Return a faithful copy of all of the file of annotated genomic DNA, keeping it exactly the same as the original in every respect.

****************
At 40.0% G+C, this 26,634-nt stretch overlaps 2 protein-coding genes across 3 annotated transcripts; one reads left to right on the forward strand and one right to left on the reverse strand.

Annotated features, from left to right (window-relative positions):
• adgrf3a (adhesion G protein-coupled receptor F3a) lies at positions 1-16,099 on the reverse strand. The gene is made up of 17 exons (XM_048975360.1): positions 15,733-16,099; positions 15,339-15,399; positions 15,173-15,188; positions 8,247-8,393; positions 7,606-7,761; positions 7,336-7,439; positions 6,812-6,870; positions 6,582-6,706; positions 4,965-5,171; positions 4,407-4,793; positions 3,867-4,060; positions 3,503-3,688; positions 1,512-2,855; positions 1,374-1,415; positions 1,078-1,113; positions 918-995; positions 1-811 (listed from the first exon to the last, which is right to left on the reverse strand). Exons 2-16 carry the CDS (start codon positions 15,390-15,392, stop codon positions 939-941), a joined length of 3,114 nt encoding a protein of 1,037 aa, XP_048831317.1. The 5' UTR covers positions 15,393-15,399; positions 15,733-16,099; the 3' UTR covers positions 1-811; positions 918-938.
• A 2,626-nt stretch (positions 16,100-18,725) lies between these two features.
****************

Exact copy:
At 40.0% G+C, this 26,634-nt stretch overlaps 2 protein-coding genes across 3 annotated transcripts; one reads left to right on the forward strand and one right to left on the reverse strand.

Annotated features, from left to right (window-relative positions):
• adgrf3a (adhesion G protein-coupled receptor F3a) lies at positions 1-16,099 on the reverse strand. The gene is made up of 17 exons (XM_048975360.1): positions 15,733-16,099; positions 15,339-15,399; positions 15,173-15,188; positions 8,247-8,393; positions 7,606-7,761; positions 7,336-7,439; positions 6,812-6,870; positions 6,582-6,706; positions 4,965-5,171; positions 4,407-4,793; positions 3,867-4,060; positions 3,503-3,688; positions 1,512-2,855; positions 1,374-1,415; positions 1,078-1,113; positions 918-995; positions 1-811 (listed from the first exon to the last, which is right to left on the reverse strand). Exons 2-16 carry the CDS (start codon positions 15,390-15,392, stop codon positions 939-941), a joined length of 3,114 nt encoding a protein of 1,037 aa, XP_048831317.1. The 5' UTR covers positions 15,393-15,399; positions 15,733-16,099; the 3' UTR covers positions 1-811; positions 918-938.
• A 2,626-nt stretch (positions 16,100-18,725) lies between these two features.